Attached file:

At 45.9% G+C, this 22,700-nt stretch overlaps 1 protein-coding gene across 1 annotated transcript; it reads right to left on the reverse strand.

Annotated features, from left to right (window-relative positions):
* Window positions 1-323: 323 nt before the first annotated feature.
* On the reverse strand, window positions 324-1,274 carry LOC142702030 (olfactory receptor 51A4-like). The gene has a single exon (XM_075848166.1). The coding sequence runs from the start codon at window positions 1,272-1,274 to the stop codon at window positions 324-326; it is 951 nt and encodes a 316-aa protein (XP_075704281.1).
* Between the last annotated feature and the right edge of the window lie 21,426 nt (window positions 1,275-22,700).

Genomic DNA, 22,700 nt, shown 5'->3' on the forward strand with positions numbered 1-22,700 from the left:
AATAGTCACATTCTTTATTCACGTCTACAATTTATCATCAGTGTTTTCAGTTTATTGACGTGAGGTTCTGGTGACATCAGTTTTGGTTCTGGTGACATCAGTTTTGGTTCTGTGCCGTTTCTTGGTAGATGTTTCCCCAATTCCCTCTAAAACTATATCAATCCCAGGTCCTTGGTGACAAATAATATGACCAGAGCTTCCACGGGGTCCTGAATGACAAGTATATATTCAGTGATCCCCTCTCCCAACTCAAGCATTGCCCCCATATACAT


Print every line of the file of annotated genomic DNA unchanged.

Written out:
At 45.9% G+C, this 22,700-nt stretch overlaps 1 protein-coding gene across 1 annotated transcript; it reads right to left on the reverse strand.

Annotated features, from left to right (window-relative positions):
* Window positions 1-323: 323 nt before the first annotated feature.
* On the reverse strand, window positions 324-1,274 carry LOC142702030 (olfactory receptor 51A4-like). The gene has a single exon (XM_075848166.1). The coding sequence runs from the start codon at window positions 1,272-1,274 to the stop codon at window positions 324-326; it is 951 nt and encodes a 316-aa protein (XP_075704281.1).
* Between the last annotated feature and the right edge of the window lie 21,426 nt (window positions 1,275-22,700).

Genomic DNA, 22,700 nt, shown 5'->3' on the forward strand with positions numbered 1-22,700 from the left:
AATAGTCACATTCTTTATTCACGTCTACAATTTATCATCAGTGTTTTCAGTTTATTGACGTGAGGTTCTGGTGACATCAGTTTTGGTTCTGGTGACATCAGTTTTGGTTCTGTGCCGTTTCTTGGTAGATGTTTCCCCAATTCCCTCTAAAACTATATCAATCCCAGGTCCTTGGTGACAAATAATATGACCAGAGCTTCCACGGGGTCCTGAATGACAAGTATATATTCAGTGATCCCCTCTCCCAACTCAAGCATTGCCCCCATATACAT